Moths of North Carolina
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49 NC Records

Cladara limitaria (Walker, 1860) - Mottled Gray Carpet Moth


Taxonomy
Superfamily: Geometroidea Family: GeometridaeSubfamily: LarentiinaeTribe: LobophoriniP3 Number: 910478.00 MONA Number: 7637.00
Comments: The genus currently includes four species found in North America, three of which occur in North Carolina.
Species Status: There is great confusion between this species and C. anguilineata and material submitted for barcoding indicates many misidentifications. As a result it is not clear whether this species is separable from C. anguilineata by barcodes.
Identification
Field Guide Descriptions: Covell (1984); Beadle and Leckie (2012)Online Photographs: MPG, BugGuide, iNaturalist, Google, BAMONA, GBIFTechnical Description, Adults: Forbes (1948)Technical Description, Immature Stages: Forbes (1948); Wagner et al. (2001)                                                                                 
Adult Markings: This species can be distinguished from C. angulineata with practice but the characters of the vertex and frons are reversed in Covell's Field Guide but correct in Forbes. C. limitaria is rather uniformly brownish without a contrasting pattern. Most importantly, it is usually larger than C. angulineata and the wings are more pointed. There is a line between the eyes on the vertex but it is often partially obscured by the brown scaling. In females the brown scaling of the frons is extensive, in males less so resulting in a spectacled pattern. In the females of C. angulineata the frons is often similar to males of limitaria so it is important to note the sex and the pointedness of the forewing.
Adult Structural Features: Hind tibia of male with hair pencil. Wings angled, especially in the male. Rather uniformly brownish and slightly larger than C. angulineata. The aedeagi and valves are similar in C. limitaria and angulineata but the sclerotized anal edge on the valve is blunter in this species and the sclerotized projection onto the face of the valve is larger. In females the ostium is triangular and not incised (as it is in angulineata) and the ductus bursae is much longer than that of C. angulineata.
Structural photos
Adult ID Requirements: Identifiable from photos showing hindwings, abdomen, or other specialized views [e.g., frons, palps, antennae, undersides].
Immatures and Development: Larvae are green with thin white lines around the segments and broader white lateral lines. A single brood with adults flying in early spring and larvae in the pupal stage by July or early August. Because of confusion with C. angulineata, assignment of larval forms to either species is a guess at present.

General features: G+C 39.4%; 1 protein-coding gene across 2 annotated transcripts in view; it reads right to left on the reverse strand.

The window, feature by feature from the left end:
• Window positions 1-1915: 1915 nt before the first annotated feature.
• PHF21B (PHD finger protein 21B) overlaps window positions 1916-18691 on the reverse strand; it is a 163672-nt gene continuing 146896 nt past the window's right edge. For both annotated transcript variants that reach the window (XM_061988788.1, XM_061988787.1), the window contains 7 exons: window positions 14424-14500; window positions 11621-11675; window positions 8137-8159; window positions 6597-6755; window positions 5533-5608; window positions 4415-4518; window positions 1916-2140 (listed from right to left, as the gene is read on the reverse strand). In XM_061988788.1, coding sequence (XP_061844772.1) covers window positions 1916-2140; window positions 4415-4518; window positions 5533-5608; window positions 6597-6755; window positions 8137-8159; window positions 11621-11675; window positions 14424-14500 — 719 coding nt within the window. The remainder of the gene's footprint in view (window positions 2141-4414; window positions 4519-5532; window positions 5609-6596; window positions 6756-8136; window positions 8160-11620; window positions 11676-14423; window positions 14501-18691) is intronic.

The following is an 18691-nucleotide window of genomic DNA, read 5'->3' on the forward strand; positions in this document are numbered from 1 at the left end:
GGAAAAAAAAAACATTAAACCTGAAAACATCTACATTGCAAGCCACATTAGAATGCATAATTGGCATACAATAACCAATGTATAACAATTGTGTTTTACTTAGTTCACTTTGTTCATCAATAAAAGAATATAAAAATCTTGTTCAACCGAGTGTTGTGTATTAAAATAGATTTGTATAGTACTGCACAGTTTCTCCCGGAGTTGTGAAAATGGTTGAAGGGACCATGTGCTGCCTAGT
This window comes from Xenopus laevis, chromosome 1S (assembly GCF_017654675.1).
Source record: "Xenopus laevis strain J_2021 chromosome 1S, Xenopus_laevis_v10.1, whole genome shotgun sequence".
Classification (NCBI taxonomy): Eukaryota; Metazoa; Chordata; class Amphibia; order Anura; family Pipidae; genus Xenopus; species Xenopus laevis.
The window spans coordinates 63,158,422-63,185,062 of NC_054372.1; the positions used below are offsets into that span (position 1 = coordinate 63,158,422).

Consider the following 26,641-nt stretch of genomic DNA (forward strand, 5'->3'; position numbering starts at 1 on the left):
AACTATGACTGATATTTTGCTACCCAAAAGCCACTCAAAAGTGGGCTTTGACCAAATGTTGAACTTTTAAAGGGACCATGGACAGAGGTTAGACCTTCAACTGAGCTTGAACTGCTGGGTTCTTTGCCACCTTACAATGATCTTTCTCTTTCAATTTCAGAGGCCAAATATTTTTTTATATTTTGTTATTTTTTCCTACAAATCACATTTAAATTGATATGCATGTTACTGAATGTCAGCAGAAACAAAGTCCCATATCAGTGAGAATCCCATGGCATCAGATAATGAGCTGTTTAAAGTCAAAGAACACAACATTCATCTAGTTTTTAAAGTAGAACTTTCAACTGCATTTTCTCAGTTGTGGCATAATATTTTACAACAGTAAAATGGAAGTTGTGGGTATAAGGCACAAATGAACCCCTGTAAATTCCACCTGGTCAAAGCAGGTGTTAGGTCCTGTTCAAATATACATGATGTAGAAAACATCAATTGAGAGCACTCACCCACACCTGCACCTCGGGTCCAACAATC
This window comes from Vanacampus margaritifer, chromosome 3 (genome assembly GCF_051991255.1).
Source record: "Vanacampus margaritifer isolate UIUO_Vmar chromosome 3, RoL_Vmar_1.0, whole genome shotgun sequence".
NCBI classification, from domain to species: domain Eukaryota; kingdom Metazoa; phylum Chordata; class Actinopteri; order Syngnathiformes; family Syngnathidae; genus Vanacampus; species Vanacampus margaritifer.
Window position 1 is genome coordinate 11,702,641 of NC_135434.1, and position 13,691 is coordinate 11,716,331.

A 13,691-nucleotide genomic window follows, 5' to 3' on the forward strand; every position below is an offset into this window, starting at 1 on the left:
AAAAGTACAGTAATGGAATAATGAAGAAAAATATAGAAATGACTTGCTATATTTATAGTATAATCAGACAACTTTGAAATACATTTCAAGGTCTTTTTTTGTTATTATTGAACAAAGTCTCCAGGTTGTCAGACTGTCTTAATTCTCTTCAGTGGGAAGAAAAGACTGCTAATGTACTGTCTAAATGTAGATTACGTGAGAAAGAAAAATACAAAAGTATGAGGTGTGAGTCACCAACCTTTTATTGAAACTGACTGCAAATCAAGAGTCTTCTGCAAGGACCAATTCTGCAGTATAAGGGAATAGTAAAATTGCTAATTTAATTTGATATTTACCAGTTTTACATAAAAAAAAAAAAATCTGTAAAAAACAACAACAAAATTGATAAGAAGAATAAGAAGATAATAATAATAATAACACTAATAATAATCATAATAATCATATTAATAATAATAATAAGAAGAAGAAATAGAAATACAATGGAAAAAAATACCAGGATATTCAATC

Larvae ID Requirements: Identifiable only through rearing to adulthood.
Distribution in North Carolina
Distribution: No confirmed records in North Carolina outside the mountains.
County Map: Clicking on a county returns the records for the species in that county.
Flight Dates:
 High Mountains (HM) ≥ 4,000 ft.
 Low Mountains (LM) < 4,000 ft.
 Piedmont (Pd)
 Coastal Plain (CP)

Click on graph to enlarge
Flight Comments: A single brood with adults flying in early spring and larvae in the pupal stage by July or early August. The flight season is 3-4 weeks at a single location but by changing altitude it can be found for a longer period.
Habitats and Life History
Habitats: This species is found at higher altitudes in the mountains but usually associated with evergreens. It occurs with the other two species but usually at altitudes above 3000 feet.
Larval Host Plants: Polyphagous with records from fir, hemlock, larch, pines and spruce. However, because it is frequently confused with C. angulineata, host plant specificity is still unknown.
Observation Methods: The species comes readily to lights but not to baits.
Wikipedia
See also Habitat Account for Montane Cool Mesic Conifer Forests
Status in North Carolina
Natural Heritage Program Status:
Natural Heritage Program Ranks: G5 [S4]
State Protection: Has no legal protection, although permits are required to collect it on state parks and other public lands.
Comments: At most locations C. anguilineata is the most common species. However, at higher altitudes C. limitaria becomes increasingly common.

 Photo Gallery for Cladara limitaria - Mottled Gray Carpet Moth

Photos: 8

Recorded by: tom ward on 2022-05-02
Buncombe Co.
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Recorded by: Jim Petranka on 2021-03-26
Madison Co.
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Recorded by: Mark Shields, Hunter Phillips on 2019-05-16
Yancey Co.
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Recorded by: Jim Petranka and Becky Elkin on 2019-04-08
Madison Co.
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Recorded by: Jim Petranka and Becky Elkin on 2019-04-08
Madison Co.
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Recorded by: Jim Petranka and Becky Elkin on 2019-04-07
Madison Co.
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Recorded by: Jim Petranka and Becky Elkin on 2018-05-09
Madison Co.
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Recorded by: Jim Petranka and Becky Elkin on 2018-04-13
Madison Co.
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